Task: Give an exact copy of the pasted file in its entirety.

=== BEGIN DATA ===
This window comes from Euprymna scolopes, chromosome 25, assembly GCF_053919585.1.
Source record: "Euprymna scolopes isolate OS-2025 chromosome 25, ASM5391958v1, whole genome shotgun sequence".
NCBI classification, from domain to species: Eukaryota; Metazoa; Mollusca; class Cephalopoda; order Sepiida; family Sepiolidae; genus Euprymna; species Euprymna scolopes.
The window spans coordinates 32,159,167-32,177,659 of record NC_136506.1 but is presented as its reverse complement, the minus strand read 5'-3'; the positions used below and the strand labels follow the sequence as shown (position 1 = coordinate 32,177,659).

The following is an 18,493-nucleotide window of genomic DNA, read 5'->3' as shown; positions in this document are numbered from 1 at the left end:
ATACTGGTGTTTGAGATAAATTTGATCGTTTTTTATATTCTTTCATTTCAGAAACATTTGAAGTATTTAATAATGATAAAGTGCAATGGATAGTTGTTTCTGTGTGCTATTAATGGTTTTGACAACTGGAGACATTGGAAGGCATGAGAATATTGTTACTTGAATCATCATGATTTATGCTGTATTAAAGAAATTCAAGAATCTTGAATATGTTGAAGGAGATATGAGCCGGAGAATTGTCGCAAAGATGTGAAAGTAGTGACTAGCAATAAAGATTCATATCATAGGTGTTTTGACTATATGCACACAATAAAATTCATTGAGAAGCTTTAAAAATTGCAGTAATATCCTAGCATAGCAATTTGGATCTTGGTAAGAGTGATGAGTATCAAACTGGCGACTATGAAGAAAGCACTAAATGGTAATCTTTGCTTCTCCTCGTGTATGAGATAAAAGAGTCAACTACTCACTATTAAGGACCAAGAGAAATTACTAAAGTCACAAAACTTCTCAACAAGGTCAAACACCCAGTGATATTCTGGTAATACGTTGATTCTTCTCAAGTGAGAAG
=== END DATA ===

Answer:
This window comes from Euprymna scolopes, chromosome 25, assembly GCF_053919585.1.
Source record: "Euprymna scolopes isolate OS-2025 chromosome 25, ASM5391958v1, whole genome shotgun sequence".
NCBI classification, from domain to species: Eukaryota; Metazoa; Mollusca; class Cephalopoda; order Sepiida; family Sepiolidae; genus Euprymna; species Euprymna scolopes.
The window spans coordinates 32,159,167-32,177,659 of record NC_136506.1 but is presented as its reverse complement, the minus strand read 5'-3'; the positions used below and the strand labels follow the sequence as shown (position 1 = coordinate 32,177,659).

The following is an 18,493-nucleotide window of genomic DNA, read 5'->3' as shown; positions in this document are numbered from 1 at the left end:
ATACTGGTGTTTGAGATAAATTTGATCGTTTTTTATATTCTTTCATTTCAGAAACATTTGAAGTATTTAATAATGATAAAGTGCAATGGATAGTTGTTTCTGTGTGCTATTAATGGTTTTGACAACTGGAGACATTGGAAGGCATGAGAATATTGTTACTTGAATCATCATGATTTATGCTGTATTAAAGAAATTCAAGAATCTTGAATATGTTGAAGGAGATATGAGCCGGAGAATTGTCGCAAAGATGTGAAAGTAGTGACTAGCAATAAAGATTCATATCATAGGTGTTTTGACTATATGCACACAATAAAATTCATTGAGAAGCTTTAAAAATTGCAGTAATATCCTAGCATAGCAATTTGGATCTTGGTAAGAGTGATGAGTATCAAACTGGCGACTATGAAGAAAGCACTAAATGGTAATCTTTGCTTCTCCTCGTGTATGAGATAAAAGAGTCAACTACTCACTATTAAGGACCAAGAGAAATTACTAAAGTCACAAAACTTCTCAACAAGGTCAAACACCCAGTGATATTCTGGTAATACGTTGATTCTTCTCAAGTGAGAAG